Great Schools Partnership: iWalkthrough

Peer Coaching Program

Education World: Teachers Observing Teachers

Tools for School Improvement: Peer Observation

Peer Coaching and Observation Techniques

Avon Grove School District: Peer Coaching

Coalition for Essential Schools: Tools for Peer Coaching

CanTeach: Peer Coaching

Asking Open-Ended Questions
  • What are your strengths as a teacher?
  • How would you know if your lesson was successful?
  • What have you considered as areas of growth for the year?
  • How do you think coaching will benefit your teaching?
  • If you were a student, what kind of teacher would you like to have?
  • What do you feel contributed to your success today?
  • Imagine it is the end of the school year. What would you want to say about the year?
  • What where some of the things that you felt went well?

Cognitive Coaching: Open-Ended Questions

Open-Ended Question:
What where some of the things that you felt went well?
What made you decide to use this topic for this lesson?
Your lesson provided a lot of information….”What did you do to ensure that the
students were learning?
What do you think worked well today?
What do you think you did well in this lesson?
What did you feel went well with your lesson today?
Did you do some specific things to catch the interest of the students.
The lesson had many strong points. What did you do to help the kids learn?
What did you do to keep students involved in your lesson?
What did you do that caused your lesson to go well?
What do you think went well today and helped your students to learn?
Narrowing Question:
What did you do to make the lesson meaningful to your students?
What did you do to reinforce students’ knowledge?
What did you do to get your students interested in the …………?
What did you do to get the students to tell you what they had experienced?
What did you do to encourage active participation?
How did you respond to the children during class to encourage them to participate?
How did you organize your material to teach the students?
Open-Ended Question:
What part of your lesson do you feel did not go very well today?
What was least effective in your lesson today?
What would you have changed? If you could change something in your lesson, what
would you change?
What did you find most difficult about teaching this lesson?
If you were to teach this lesson again, what would you do differently?
What could you have done to enhance the lesson?
Is there anything you think didn’t go well?
What do you think didn’t go as well as you expected?
Is there anything that didn’t go as well as you had planned?
Narrowing Questions:
What did you do to ensure that all students could see your materials?
How were you able to reinforce student learning in today’s lesson?
What did you do to encourage student participation?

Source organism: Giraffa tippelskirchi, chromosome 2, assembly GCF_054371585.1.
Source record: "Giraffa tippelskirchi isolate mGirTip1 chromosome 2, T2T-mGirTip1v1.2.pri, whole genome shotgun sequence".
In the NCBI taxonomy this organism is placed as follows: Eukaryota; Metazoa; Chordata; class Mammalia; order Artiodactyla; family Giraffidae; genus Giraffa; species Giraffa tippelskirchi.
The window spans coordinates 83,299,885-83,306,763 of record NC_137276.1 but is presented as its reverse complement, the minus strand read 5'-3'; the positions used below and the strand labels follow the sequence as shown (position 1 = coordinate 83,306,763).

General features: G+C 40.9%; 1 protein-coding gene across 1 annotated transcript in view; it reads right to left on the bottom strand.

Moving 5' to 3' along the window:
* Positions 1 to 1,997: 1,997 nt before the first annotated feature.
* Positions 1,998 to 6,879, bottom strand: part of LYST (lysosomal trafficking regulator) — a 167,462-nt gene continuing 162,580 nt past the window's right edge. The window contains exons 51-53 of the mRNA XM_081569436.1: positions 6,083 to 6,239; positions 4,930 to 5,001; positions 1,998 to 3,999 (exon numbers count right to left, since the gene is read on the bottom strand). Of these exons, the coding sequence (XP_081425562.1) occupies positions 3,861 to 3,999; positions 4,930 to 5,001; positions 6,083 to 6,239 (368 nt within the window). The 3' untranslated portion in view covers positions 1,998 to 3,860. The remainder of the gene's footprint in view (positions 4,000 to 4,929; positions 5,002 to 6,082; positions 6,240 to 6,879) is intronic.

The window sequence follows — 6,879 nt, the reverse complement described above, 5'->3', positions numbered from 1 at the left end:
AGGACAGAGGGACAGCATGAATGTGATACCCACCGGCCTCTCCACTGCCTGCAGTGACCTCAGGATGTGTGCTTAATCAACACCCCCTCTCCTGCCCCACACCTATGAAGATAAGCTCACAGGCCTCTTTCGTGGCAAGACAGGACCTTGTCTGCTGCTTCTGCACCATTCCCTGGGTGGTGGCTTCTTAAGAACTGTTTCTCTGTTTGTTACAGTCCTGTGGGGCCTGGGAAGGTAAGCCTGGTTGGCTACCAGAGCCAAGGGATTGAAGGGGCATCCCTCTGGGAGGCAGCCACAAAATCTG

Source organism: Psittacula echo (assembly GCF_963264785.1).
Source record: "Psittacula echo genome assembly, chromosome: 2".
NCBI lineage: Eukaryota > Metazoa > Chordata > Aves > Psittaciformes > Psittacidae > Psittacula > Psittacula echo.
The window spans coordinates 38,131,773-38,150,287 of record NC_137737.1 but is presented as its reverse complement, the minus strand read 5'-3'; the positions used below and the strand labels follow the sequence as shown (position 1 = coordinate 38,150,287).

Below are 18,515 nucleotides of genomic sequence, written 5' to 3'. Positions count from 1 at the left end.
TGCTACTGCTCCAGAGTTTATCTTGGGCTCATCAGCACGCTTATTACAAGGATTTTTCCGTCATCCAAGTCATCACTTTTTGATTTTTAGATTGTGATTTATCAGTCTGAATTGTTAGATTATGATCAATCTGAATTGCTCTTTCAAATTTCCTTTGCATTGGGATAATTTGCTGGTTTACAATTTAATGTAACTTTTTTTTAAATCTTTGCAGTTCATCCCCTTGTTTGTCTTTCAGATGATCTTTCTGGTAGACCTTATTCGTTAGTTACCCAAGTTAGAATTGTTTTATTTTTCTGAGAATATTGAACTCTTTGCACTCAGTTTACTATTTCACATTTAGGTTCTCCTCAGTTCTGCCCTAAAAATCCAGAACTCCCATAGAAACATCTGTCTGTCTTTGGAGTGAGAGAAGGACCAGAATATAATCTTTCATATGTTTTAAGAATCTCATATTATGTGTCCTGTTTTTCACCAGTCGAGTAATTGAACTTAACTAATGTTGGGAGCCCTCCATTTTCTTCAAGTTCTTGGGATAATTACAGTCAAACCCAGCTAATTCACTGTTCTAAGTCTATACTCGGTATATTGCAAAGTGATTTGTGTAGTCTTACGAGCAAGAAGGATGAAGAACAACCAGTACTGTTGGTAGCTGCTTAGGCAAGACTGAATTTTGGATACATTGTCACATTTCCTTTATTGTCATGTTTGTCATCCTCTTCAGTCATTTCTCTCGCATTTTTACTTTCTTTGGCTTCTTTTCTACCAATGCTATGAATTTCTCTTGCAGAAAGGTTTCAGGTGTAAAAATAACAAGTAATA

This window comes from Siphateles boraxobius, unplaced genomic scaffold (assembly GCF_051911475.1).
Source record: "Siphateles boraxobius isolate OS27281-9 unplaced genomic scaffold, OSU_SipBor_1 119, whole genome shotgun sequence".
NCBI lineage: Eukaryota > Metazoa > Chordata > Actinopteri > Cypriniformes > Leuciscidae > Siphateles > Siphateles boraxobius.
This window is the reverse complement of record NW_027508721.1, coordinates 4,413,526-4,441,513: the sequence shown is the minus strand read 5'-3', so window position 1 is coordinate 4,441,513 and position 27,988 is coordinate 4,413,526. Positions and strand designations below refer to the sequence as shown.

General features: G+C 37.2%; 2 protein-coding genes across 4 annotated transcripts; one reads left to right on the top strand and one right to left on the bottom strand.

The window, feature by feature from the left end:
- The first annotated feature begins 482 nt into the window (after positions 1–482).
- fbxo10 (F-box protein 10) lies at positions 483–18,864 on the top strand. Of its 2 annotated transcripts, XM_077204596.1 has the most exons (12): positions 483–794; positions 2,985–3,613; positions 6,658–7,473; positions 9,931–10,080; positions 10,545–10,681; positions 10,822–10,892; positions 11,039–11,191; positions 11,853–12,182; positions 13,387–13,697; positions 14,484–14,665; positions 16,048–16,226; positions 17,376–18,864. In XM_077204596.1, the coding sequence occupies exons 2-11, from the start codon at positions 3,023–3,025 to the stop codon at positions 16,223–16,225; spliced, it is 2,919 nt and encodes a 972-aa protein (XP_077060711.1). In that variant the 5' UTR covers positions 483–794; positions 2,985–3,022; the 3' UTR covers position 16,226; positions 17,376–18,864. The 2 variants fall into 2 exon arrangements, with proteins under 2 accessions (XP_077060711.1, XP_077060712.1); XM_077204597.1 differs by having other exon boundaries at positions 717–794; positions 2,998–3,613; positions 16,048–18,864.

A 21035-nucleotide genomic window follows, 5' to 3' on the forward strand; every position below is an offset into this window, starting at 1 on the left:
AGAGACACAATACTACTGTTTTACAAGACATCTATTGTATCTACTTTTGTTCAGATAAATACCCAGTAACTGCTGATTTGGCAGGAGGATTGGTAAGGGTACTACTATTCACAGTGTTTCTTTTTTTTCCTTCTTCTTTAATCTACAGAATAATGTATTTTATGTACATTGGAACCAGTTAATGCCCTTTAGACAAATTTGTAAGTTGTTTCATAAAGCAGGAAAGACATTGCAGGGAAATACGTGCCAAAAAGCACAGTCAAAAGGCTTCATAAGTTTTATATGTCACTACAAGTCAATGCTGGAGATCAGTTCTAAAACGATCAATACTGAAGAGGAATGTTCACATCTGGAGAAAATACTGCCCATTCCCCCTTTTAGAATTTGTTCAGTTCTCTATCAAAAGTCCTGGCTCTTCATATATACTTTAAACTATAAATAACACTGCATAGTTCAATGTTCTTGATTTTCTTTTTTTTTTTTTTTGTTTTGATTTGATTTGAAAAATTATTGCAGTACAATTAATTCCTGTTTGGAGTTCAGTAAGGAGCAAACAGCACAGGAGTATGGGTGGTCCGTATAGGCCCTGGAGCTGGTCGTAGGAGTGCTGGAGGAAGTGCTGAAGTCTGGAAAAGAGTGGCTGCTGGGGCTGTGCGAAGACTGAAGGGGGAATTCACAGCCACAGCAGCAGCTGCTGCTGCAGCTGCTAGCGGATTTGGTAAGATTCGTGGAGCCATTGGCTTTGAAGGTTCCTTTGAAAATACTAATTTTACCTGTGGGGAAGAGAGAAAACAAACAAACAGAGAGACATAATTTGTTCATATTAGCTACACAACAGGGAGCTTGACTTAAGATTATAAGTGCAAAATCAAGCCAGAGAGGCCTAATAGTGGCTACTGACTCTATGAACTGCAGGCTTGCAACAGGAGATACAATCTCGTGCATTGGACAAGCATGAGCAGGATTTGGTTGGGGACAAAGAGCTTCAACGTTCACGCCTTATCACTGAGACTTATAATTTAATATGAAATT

What did you do to see if the students were grasping the content of your lesson?
How did you involve your students in your lesson? Focus on what they did.
What did you do to encourage your students to formulate answers?
What did you do to ensure that your students have enough time to formulate
Do you think if you increased your wait time it would have given more students time
to respond to the question?
Another approach to providing feedback and encourage reflective thinking is to use
statements that begin with “I noticed …” and “I wonder…”
I noticed that you monitored off-task behavior by going over to J and B and quietly
speaking with them to refocus their behavior.
I noticed that a number of students didn’t understand the directions to the
assignment. How could this have been prevented?
I noticed how you differentiated the assignment for _. Why did you choose
this approach?
I wonder how you could have better focused the discussion. What kinds of follow-up
questions could you have used?
I wonder if you set up a routine for passing out and collecting papers there would be
less loss of instructional time.
I wonder how the discussion might have been different if you had first allowed the
students to ask the questions that they prepared, instead of beginning with your

Peer Observation of Teaching

1. Did the lesson proceed in the way you had planned it?
2. Did the students react to the lesson in the way you
thought they would?
3. What specific things did you do to help the students
understand difficult parts of the lesson?
4. Did you do anything that confused the students or made
it difficult for them to understand the lesson?
5. How did the students react to your lesson?
6. During the lesson, did you feel confident and
enthusiastic? Why?
7. What did you do in the lesson to allow for individual
differences in students' learning styles or abilities?
8. Do you think your students learned all that you wanted
them to learn in this session? What brings you to this
9. What did you do in the lesson to make students feel that
they had some control over what they were learning?
10. What did you do to encourage the students to
participate actively in the lessons?
11. Did anything in this class reinforce or contradict your
beliefs about teaching and learning?
12. What did you learn about teaching from this class?
13. What did you learn about student learning from this
14. What targets for improvement have you set yourself for
this class, and are they realistic?
15. If you were to teach this lesson again tomorrow, what
would you do differently, and why?

Peer Observation Form

See also:

Essential Questions